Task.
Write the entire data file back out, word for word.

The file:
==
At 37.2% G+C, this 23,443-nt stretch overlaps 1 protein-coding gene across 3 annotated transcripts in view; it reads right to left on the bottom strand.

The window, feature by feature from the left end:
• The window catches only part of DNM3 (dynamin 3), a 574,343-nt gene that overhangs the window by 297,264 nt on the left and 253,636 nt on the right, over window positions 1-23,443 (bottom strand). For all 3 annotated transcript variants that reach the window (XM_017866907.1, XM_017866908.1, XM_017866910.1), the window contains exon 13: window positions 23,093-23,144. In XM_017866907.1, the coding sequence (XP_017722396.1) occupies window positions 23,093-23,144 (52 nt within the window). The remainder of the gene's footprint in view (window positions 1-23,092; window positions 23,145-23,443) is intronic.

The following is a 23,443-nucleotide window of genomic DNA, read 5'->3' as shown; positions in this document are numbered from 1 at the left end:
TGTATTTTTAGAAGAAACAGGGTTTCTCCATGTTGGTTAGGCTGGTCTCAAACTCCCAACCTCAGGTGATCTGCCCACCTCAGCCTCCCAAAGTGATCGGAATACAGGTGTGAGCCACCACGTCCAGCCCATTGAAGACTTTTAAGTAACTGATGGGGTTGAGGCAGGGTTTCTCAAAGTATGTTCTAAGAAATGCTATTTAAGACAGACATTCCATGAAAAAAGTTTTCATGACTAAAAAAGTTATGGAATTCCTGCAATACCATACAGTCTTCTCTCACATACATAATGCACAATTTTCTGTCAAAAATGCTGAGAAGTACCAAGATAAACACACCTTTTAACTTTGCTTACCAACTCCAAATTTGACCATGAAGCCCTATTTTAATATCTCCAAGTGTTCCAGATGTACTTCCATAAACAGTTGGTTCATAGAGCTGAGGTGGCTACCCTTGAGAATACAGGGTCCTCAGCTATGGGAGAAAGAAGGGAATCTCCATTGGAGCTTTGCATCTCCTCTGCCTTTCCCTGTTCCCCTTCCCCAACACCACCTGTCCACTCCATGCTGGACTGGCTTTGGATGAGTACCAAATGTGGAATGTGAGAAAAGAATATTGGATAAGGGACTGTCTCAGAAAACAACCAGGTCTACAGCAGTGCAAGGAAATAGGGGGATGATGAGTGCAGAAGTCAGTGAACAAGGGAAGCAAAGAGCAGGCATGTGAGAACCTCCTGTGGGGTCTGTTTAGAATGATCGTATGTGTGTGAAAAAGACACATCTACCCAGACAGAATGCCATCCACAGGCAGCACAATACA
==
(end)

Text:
At 37.2% G+C, this 23,443-nt stretch overlaps 1 protein-coding gene across 3 annotated transcripts in view; it reads right to left on the bottom strand.

The window, feature by feature from the left end:
• The window catches only part of DNM3 (dynamin 3), a 574,343-nt gene that overhangs the window by 297,264 nt on the left and 253,636 nt on the right, over window positions 1-23,443 (bottom strand). For all 3 annotated transcript variants that reach the window (XM_017866907.1, XM_017866908.1, XM_017866910.1), the window contains exon 13: window positions 23,093-23,144. In XM_017866907.1, the coding sequence (XP_017722396.1) occupies window positions 23,093-23,144 (52 nt within the window). The remainder of the gene's footprint in view (window positions 1-23,092; window positions 23,145-23,443) is intronic.

The following is a 23,443-nucleotide window of genomic DNA, read 5'->3' as shown; positions in this document are numbered from 1 at the left end:
TGTATTTTTAGAAGAAACAGGGTTTCTCCATGTTGGTTAGGCTGGTCTCAAACTCCCAACCTCAGGTGATCTGCCCACCTCAGCCTCCCAAAGTGATCGGAATACAGGTGTGAGCCACCACGTCCAGCCCATTGAAGACTTTTAAGTAACTGATGGGGTTGAGGCAGGGTTTCTCAAAGTATGTTCTAAGAAATGCTATTTAAGACAGACATTCCATGAAAAAAGTTTTCATGACTAAAAAAGTTATGGAATTCCTGCAATACCATACAGTCTTCTCTCACATACATAATGCACAATTTTCTGTCAAAAATGCTGAGAAGTACCAAGATAAACACACCTTTTAACTTTGCTTACCAACTCCAAATTTGACCATGAAGCCCTATTTTAATATCTCCAAGTGTTCCAGATGTACTTCCATAAACAGTTGGTTCATAGAGCTGAGGTGGCTACCCTTGAGAATACAGGGTCCTCAGCTATGGGAGAAAGAAGGGAATCTCCATTGGAGCTTTGCATCTCCTCTGCCTTTCCCTGTTCCCCTTCCCCAACACCACCTGTCCACTCCATGCTGGACTGGCTTTGGATGAGTACCAAATGTGGAATGTGAGAAAAGAATATTGGATAAGGGACTGTCTCAGAAAACAACCAGGTCTACAGCAGTGCAAGGAAATAGGGGGATGATGAGTGCAGAAGTCAGTGAACAAGGGAAGCAAAGAGCAGGCATGTGAGAACCTCCTGTGGGGTCTGTTTAGAATGATCGTATGTGTGTGAAAAAGACACATCTACCCAGACAGAATGCCATCCACAGGCAGCACAATACA